google chromebook

After extensive research on various technology related websites, blogs, and magazines, I pulled the trigger on a Samsung Chromebook Series 3 a few weeks ago. Overall, I am quite impressed with this computer.


The Samsung Chromebook reportedly has a battery life of 6.5 hours. In my own experiment with my Chromebook, I found this estimate to be fairly accurate. My battery lasted about 5.5 hours while I browsed the internet using my usual wireless network and setting the display at full brightness. The computer has a Built-in dual band Wi-Fi 802.11 a/b/g/n, a VGA Camera, a HDMI port, and two USB ports (one for USB 3.0 and another for USB 2.0). The Chromebook runs on the Samsung Exynos 5 Dual Processor, which is not particularly powerful but is functional for the Chromebook's purposes. Furthermore, the Chromebook runs a 16gb solid-state hard drive, which makes the computer never overheat, and allows for a boot-time of less than 10 seconds from turning on the computer to opening your first browser. Of course, since the space isn't large enough for you to keep all of your photos, music, and videos on the Chromebook, Google offers 100gbs of free storage on the cloud through Google Drive for 2 years after you buy your Chromebook. The Chromebook is also Bluetooth 3.o Compatible. 


At $249, the price is hard to beat. Where Apple computers sell for $1000+ at the minimum and Windows computers generally sell for $600+, the Chromebook's $249 price range is a steal.


The Samsung Chromebook features a 11.6" inch display (1366x768), is 0.7" inches thin, and weighs a mere 2.42 lbs, which makes it one of the most travel-friendly laptops currently on the market. The design is simple and elegant (very similar to the current Apple Macbook Air 11"), and the computer carries with it an aura of sophistication. 

google chromebook1

Google Chrome O/S:

I've been a Mac user for more than 6 years, and found my transition to the Google Chrome operating system seemingly painless. First, the Chrome operating system is extremely user-friendly and intuitive. The fact that the entire operating system essentially runs on the Chrome browser makes the internet experience quite simple and easy, even for people who think they aren't good with computers. 

There have been many criticisms about the Chromebook with regard to its elimination of traditional programs that are installed on traditional computers. It's true that you won't be able to install Microsoft Office products and other programs that run directly on your computer (think .exe files); you will only be able to use whatever you can access on the Chrome browser. However, usually, there are substitutes that are just as effective, and sometimes even better implemented, as the traditional programs. For instance, while serious Word and Excel junkies would find the Google Docs and Sheets applications slightly lacking, these programs are perfectly fine for the average computer user.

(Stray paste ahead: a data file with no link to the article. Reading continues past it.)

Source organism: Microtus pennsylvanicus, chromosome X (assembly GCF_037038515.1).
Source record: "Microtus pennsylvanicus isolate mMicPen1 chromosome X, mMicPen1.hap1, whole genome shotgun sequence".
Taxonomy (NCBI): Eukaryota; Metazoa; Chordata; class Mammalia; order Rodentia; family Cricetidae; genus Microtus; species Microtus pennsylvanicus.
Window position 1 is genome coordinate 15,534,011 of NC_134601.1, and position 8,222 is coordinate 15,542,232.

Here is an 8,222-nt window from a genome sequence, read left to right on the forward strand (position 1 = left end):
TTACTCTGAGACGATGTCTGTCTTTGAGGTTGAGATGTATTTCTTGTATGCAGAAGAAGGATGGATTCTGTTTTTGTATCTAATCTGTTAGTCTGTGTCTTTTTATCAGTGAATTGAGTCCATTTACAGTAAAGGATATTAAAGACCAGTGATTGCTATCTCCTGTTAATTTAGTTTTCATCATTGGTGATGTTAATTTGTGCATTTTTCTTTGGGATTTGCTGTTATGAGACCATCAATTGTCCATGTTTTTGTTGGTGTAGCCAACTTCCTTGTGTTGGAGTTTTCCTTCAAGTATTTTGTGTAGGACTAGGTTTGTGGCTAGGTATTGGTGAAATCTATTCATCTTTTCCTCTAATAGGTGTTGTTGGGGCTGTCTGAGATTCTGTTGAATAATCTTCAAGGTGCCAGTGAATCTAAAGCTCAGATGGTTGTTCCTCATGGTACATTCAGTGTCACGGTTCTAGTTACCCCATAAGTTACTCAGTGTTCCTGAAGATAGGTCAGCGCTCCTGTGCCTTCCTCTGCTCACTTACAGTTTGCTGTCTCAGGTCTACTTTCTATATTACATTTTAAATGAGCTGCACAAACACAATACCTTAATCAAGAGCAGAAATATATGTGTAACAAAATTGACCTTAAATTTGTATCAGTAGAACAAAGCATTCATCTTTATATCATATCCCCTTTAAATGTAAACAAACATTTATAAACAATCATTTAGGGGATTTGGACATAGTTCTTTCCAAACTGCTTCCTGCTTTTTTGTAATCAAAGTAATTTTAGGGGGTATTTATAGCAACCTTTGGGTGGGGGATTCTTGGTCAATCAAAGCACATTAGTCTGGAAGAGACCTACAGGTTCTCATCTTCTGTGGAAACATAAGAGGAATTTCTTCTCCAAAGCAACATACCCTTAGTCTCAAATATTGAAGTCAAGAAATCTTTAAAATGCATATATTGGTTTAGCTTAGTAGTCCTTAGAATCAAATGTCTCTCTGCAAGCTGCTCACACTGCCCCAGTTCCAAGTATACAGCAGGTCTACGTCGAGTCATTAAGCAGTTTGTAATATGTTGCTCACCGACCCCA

The Chromebook is top-notch when it comes to privacy and security for your files. The Chrome operating system is unique to each individual Google account holder, and requires and log-in for different users. When I log off, the computer returns to a blank slate, in which none of my files are directly saved on the computer, and no one can access my personal data. If someone else wants to use my Chromebook, they would need to log-in using their own Google account, in which case the settings would be personalized for them. If you were to log-in on a different Chromebook, all of your saved settings would transfer over. Furthermore, everything on the Chromebook is encrypted, adding additional security for your personal data. If your Chromebook were ever stolen or lost, you can rest assured that no one will be able to access your files without your Google log-in information.

Other Considerations & Conclusion:

The Chromebook is not for everyone, and you should think hard about your computer usage before putting down the $249. If you're a graphic designer, a hardcore gamer, or someone who needs access to all the traditional computer programs, then this is probably not the computer for you. However, if you mainly use your computer to browse the web and check e-mails, or if you travel often and want a lighter luggage load, then I highly recommend the Chromebook. At $249, the Chromebook is perfect as a secondary computer that you can take with you anywhere, especially when you don't want to drag your fully upgraded $3,500 Macbook Pro with you to the beach. As for me, while I did buy my Chromebook as a secondary computer, I find myself using it much more than my Macbook, and it's the laptop I grab when I am rushing out of the apartment (it's also the laptop I used to type this article). The Chromebook is indeed money well spent.